Tributes have poured in for Gary Speed as the football world mourned the death of the popular Wales manager.
Former team-mates, managers and clubs have described Speed as the model professional as they come to terms with his death.
Cheshire Police confirmed he was found dead at his home on the outskirts of Chester, and said there were “no suspicious circumstances”. Sources confirmed Speed was found hanged.
Speed was described as a “star in the true sense” by Howard Wilkinson, under whose management he helped Leeds win the 1992 First Division title.
“The players I worked with represented all colours of the rainbow in terms of character, but in Gary’s case he was a star in the true sense,” Wilkinson told BBC Radio Five Live.
“I’ve known Gary since 1988 when I joined Leeds and I’ve rarely come across a better balanced, lovely, genuine person.
“He was a terrific player – not as gifted as some but he made the most of everything he had.”
Robbie Savage, who played alongside Speed for Wales for nine years, broke down in tears as he reflected on the loss of his friend.
“I spoke to him yesterday morning. We were laughing and joking. He was in high spirits. I can’t believe it,” he told BBC News.
“He came to Strictly Come Dancing (where Savage is a contestant) three or four weeks ago and he and his wife sat with us.
“After my routine I high-fived him and we had a drink in the bar afterwards. He was larger than life.
“He is my mate and he’s gone. I’d grown very close to him in the last few years.
“He’s left two gorgeous kids behind and a beautiful wife. He had everything.”
Savage was one of many former team-mates to honour the memory of the 42-year-old, who was highly respected as a player and had made a promising start to life as a manager.
Manchester United midfielder Ryan Giggs, who played alongside Speed for 13 years with Wales, admitted his disbelief at the news.
“I am totally devastated. Gary Speed was one of the nicest men in football and someone I am honoured to call a team-mate and friend,” he said.
“Words cannot begin to describe how sad I feel at hearing this awful news.”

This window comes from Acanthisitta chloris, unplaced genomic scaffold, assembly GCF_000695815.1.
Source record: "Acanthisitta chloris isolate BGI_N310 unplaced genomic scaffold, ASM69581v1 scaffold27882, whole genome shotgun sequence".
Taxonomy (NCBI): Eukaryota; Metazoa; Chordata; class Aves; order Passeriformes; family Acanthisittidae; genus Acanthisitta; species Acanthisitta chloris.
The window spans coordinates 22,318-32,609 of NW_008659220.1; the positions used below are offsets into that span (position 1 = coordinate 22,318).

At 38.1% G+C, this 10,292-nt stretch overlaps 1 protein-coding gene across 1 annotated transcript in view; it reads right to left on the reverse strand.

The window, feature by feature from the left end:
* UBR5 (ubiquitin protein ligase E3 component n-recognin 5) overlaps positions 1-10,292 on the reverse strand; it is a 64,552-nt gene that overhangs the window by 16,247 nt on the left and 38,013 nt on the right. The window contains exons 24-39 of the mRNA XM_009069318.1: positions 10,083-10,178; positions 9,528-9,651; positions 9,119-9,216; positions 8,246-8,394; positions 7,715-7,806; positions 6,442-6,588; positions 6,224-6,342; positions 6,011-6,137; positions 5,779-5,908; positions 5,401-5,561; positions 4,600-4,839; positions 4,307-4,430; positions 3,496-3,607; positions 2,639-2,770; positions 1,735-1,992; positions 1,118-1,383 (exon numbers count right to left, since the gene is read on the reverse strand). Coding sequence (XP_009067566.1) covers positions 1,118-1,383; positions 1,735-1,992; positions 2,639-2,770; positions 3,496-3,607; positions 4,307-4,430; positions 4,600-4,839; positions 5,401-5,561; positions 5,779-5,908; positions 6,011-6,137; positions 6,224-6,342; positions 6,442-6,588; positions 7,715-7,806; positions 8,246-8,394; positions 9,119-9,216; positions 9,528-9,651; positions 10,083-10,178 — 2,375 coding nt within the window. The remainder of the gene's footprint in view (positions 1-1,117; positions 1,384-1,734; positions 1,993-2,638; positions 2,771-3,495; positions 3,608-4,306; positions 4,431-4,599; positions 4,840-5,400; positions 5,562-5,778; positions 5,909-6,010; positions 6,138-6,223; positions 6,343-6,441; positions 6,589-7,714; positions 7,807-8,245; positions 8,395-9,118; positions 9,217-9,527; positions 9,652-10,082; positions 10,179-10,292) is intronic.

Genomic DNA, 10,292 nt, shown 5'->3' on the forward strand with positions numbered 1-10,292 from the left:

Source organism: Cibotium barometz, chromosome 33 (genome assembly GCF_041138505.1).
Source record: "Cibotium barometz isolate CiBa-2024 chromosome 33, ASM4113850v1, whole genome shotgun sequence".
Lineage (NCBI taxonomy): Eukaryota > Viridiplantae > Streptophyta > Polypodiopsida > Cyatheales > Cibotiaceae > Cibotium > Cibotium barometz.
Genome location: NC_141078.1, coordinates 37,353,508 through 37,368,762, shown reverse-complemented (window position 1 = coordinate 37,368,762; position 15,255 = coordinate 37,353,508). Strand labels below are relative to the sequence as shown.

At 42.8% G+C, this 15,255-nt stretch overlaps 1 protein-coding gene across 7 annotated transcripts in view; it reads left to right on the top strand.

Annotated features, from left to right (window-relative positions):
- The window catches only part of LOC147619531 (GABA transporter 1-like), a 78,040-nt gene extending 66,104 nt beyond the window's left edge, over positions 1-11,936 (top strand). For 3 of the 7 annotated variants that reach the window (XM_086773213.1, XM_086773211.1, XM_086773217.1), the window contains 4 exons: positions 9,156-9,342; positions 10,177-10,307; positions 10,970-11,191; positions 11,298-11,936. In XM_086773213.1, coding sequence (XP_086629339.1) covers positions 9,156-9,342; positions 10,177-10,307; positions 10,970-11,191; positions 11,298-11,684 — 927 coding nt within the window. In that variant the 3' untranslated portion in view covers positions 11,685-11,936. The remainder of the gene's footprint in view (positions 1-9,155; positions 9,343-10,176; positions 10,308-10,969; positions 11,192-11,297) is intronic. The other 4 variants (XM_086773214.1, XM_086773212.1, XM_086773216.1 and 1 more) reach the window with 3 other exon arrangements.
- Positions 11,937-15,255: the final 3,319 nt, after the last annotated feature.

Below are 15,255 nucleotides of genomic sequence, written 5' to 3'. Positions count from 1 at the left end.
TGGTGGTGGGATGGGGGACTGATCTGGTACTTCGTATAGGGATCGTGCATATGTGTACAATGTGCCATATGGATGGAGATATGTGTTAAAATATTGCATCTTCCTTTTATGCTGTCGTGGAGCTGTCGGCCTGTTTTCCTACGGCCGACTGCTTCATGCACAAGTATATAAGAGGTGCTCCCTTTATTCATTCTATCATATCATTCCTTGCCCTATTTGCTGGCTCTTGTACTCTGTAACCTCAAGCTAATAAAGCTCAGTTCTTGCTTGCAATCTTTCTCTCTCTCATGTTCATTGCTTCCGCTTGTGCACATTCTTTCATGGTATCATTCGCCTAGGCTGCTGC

Dean Saunders recalled Speed’s dedication and professionalism.
“He was so fit – he was one of those players who would stay behind all day in training. I can’t believe what’s happened,” Saunders told BBC Radio Five Live.
Alan Shearer, who spent six years with Speed at Newcastle, is grieving over the loss of a bright personality whose company everyone enjoyed.
“Gary was a magnificent person, bright, fun and a wonderful family man – he lit up every room he walked into,” he said.
“I am proud to have been his friend and will miss him dreadfully.”
Rob Lee, who played alongside Speed at Newcastle, remembered a man who was as influential off the pitch as he was on it.
“He was always great to be around, the life and soul of the party, and a good friend,” he said.
England and Manchester United striker Michael Owen saw Speed only last week as the two lived close to each other.
“Just cannot believe the news regarding Gary Speed,” he wrote on Twitter.
“We waved at each other a couple of days ago dropping our kids off at school. I’m numb.
“He has died aged 42. So sad. He lived local to me and we knew his family. He leaves behind two sons. Tragic.”
Arsenal midfielder Aaron Ramsey, who was appointed Wales captain by Speed earlier this year, also used Twitter to voice his shock.
“I was given the tragic news this morning. To say I am devastated is an understatement,” he wrote.
“My thoughts and prayers go out to Gary’s family and friends. Today the world has lost a great football manager but even more sadly a great man. He will be missed by all.”
Speed’s former clubs – Leeds, Everton, Newcastle, Bolton and Sheffield United - spoke warmly of Speed as they gave their reaction to the news.
Leeds manager Simon Grayson, who was an apprentice with Speed at Elland Road, shared a long history with a man he held in high regard.
“Speedo was a true friend and a very, very popular man,” he told the club website.
“Our sympathies are with Louise, his children, his dad, and all his family.
“We signed on the same day and played in the youth and reserve teams together.
“We also did all our coaching badges together. He was a good friend and this is a very sad day.”
Bobby Gould, who worked with Speed during his reign as Wales coach between 1995 and 1999, paid tribute to a talented footballer.
“He was a great pro,” Gould told BBC Radio Wales.
“He would play anywhere for you – left back, left wing, centre of midfield, wide left. It’s such a tragedy.
“People are just stunned. I saw (former Wales striker) John Hartson earlier and I said ’have you heard about Gary?’ The big man just cried and cried. We cuddled each other.
“He’s gone home (from the Liberty Stadium). That is his respect towards Gary to say ’I can’t work this afternoon’. Speedo was his pal. They were buddies.
“Gary was the ultimate professional.”